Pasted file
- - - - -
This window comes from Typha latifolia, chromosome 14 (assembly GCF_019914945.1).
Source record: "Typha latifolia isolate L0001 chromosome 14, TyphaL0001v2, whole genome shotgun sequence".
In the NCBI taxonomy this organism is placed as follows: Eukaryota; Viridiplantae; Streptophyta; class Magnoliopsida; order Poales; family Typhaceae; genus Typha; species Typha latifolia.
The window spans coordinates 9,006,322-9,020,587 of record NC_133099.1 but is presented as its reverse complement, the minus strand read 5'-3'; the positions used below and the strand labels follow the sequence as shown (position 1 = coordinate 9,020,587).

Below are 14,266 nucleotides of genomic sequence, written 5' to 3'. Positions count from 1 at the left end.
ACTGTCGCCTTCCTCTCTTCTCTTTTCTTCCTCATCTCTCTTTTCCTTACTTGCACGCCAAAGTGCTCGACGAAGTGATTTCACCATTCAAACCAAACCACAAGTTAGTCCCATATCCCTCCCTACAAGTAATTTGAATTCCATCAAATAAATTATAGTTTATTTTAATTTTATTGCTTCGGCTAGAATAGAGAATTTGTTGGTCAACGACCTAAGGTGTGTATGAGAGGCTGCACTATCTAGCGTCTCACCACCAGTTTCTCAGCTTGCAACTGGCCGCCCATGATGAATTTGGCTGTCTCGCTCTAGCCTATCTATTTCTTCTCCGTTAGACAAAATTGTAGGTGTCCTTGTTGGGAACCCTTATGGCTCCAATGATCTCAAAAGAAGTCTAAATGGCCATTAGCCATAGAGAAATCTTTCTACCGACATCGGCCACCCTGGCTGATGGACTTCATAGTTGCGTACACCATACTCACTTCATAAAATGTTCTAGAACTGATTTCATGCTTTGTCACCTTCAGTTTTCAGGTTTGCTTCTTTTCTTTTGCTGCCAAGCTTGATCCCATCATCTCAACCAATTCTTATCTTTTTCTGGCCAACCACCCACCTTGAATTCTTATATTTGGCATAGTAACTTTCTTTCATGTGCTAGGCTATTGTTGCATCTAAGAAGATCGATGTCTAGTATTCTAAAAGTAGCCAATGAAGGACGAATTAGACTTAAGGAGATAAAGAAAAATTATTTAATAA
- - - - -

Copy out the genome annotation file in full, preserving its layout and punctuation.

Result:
This window comes from Typha latifolia, chromosome 14 (assembly GCF_019914945.1).
Source record: "Typha latifolia isolate L0001 chromosome 14, TyphaL0001v2, whole genome shotgun sequence".
In the NCBI taxonomy this organism is placed as follows: Eukaryota; Viridiplantae; Streptophyta; class Magnoliopsida; order Poales; family Typhaceae; genus Typha; species Typha latifolia.
The window spans coordinates 9,006,322-9,020,587 of record NC_133099.1 but is presented as its reverse complement, the minus strand read 5'-3'; the positions used below and the strand labels follow the sequence as shown (position 1 = coordinate 9,020,587).

Below are 14,266 nucleotides of genomic sequence, written 5' to 3'. Positions count from 1 at the left end.
ACTGTCGCCTTCCTCTCTTCTCTTTTCTTCCTCATCTCTCTTTTCCTTACTTGCACGCCAAAGTGCTCGACGAAGTGATTTCACCATTCAAACCAAACCACAAGTTAGTCCCATATCCCTCCCTACAAGTAATTTGAATTCCATCAAATAAATTATAGTTTATTTTAATTTTATTGCTTCGGCTAGAATAGAGAATTTGTTGGTCAACGACCTAAGGTGTGTATGAGAGGCTGCACTATCTAGCGTCTCACCACCAGTTTCTCAGCTTGCAACTGGCCGCCCATGATGAATTTGGCTGTCTCGCTCTAGCCTATCTATTTCTTCTCCGTTAGACAAAATTGTAGGTGTCCTTGTTGGGAACCCTTATGGCTCCAATGATCTCAAAAGAAGTCTAAATGGCCATTAGCCATAGAGAAATCTTTCTACCGACATCGGCCACCCTGGCTGATGGACTTCATAGTTGCGTACACCATACTCACTTCATAAAATGTTCTAGAACTGATTTCATGCTTTGTCACCTTCAGTTTTCAGGTTTGCTTCTTTTCTTTTGCTGCCAAGCTTGATCCCATCATCTCAACCAATTCTTATCTTTTTCTGGCCAACCACCCACCTTGAATTCTTATATTTGGCATAGTAACTTTCTTTCATGTGCTAGGCTATTGTTGCATCTAAGAAGATCGATGTCTAGTATTCTAAAAGTAGCCAATGAAGGACGAATTAGACTTAAGGAGATAAAGAAAAATTATTTAATAA